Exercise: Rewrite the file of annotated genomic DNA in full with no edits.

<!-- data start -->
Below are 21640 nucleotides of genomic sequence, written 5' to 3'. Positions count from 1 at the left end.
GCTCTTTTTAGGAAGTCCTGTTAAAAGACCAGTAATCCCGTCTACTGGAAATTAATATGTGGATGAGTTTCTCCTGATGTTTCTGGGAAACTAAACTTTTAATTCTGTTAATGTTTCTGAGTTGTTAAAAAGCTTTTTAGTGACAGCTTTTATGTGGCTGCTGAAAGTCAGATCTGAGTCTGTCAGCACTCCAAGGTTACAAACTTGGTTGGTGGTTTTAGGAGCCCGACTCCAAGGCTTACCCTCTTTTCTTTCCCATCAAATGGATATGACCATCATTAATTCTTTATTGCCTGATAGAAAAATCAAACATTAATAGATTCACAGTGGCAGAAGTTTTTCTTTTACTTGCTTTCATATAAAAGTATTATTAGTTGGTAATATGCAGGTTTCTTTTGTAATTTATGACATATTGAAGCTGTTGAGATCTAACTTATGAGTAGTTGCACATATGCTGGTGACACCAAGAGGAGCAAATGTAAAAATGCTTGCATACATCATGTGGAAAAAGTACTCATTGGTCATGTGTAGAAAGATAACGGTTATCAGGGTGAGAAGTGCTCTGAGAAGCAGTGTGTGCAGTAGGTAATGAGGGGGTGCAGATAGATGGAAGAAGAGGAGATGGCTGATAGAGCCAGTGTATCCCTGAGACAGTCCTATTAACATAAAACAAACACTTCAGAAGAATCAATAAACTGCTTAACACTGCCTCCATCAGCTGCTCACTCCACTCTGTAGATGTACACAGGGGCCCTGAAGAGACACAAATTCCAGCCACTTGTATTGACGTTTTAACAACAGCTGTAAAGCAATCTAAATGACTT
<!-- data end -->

Below are 21640 nucleotides of genomic sequence, written 5' to 3'. Positions count from 1 at the left end.
GCTCTTTTTAGGAAGTCCTGTTAAAAGACCAGTAATCCCGTCTACTGGAAATTAATATGTGGATGAGTTTCTCCTGATGTTTCTGGGAAACTAAACTTTTAATTCTGTTAATGTTTCTGAGTTGTTAAAAAGCTTTTTAGTGACAGCTTTTATGTGGCTGCTGAAAGTCAGATCTGAGTCTGTCAGCACTCCAAGGTTACAAACTTGGTTGGTGGTTTTAGGAGCCCGACTCCAAGGCTTACCCTCTTTTCTTTCCCATCAAATGGATATGACCATCATTAATTCTTTATTGCCTGATAGAAAAATCAAACATTAATAGATTCACAGTGGCAGAAGTTTTTCTTTTACTTGCTTTCATATAAAAGTATTATTAGTTGGTAATATGCAGGTTTCTTTTGTAATTTATGACATATTGAAGCTGTTGAGATCTAACTTATGAGTAGTTGCACATATGCTGGTGACACCAAGAGGAGCAAATGTAAAAATGCTTGCATACATCATGTGGAAAAAGTACTCATTGGTCATGTGTAGAAAGATAACGGTTATCAGGGTGAGAAGTGCTCTGAGAAGCAGTGTGTGCAGTAGGTAATGAGGGGGTGCAGATAGATGGAAGAAGAGGAGATGGCTGATAGAGCCAGTGTATCCCTGAGACAGTCCTATTAACATAAAACAAACACTTCAGAAGAATCAATAAACTGCTTAACACTGCCTCCATCAGCTGCTCACTCCACTCTGTAGATGTACACAGGGGCCCTGAAGAGACACAAATTCCAGCCACTTGTATTGACGTTTTAACAACAGCTGTAAAGCAATCTAAATGACTT